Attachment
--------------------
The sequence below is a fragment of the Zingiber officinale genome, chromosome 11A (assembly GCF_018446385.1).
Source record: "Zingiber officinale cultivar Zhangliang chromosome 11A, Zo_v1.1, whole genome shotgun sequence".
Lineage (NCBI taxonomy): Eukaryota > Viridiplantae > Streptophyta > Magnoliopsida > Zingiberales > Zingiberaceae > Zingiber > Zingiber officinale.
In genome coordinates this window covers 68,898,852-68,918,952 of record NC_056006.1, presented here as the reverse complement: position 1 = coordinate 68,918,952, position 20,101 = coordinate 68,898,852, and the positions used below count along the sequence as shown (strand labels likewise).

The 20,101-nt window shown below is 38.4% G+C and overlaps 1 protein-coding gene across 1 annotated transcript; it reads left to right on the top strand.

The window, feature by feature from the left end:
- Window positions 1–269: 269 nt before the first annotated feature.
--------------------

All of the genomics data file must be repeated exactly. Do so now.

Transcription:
The sequence below is a fragment of the Zingiber officinale genome, chromosome 11A (assembly GCF_018446385.1).
Source record: "Zingiber officinale cultivar Zhangliang chromosome 11A, Zo_v1.1, whole genome shotgun sequence".
Lineage (NCBI taxonomy): Eukaryota > Viridiplantae > Streptophyta > Magnoliopsida > Zingiberales > Zingiberaceae > Zingiber > Zingiber officinale.
In genome coordinates this window covers 68,898,852-68,918,952 of record NC_056006.1, presented here as the reverse complement: position 1 = coordinate 68,918,952, position 20,101 = coordinate 68,898,852, and the positions used below count along the sequence as shown (strand labels likewise).

The 20,101-nt window shown below is 38.4% G+C and overlaps 1 protein-coding gene across 1 annotated transcript; it reads left to right on the top strand.

The window, feature by feature from the left end:
- Window positions 1–269: 269 nt before the first annotated feature.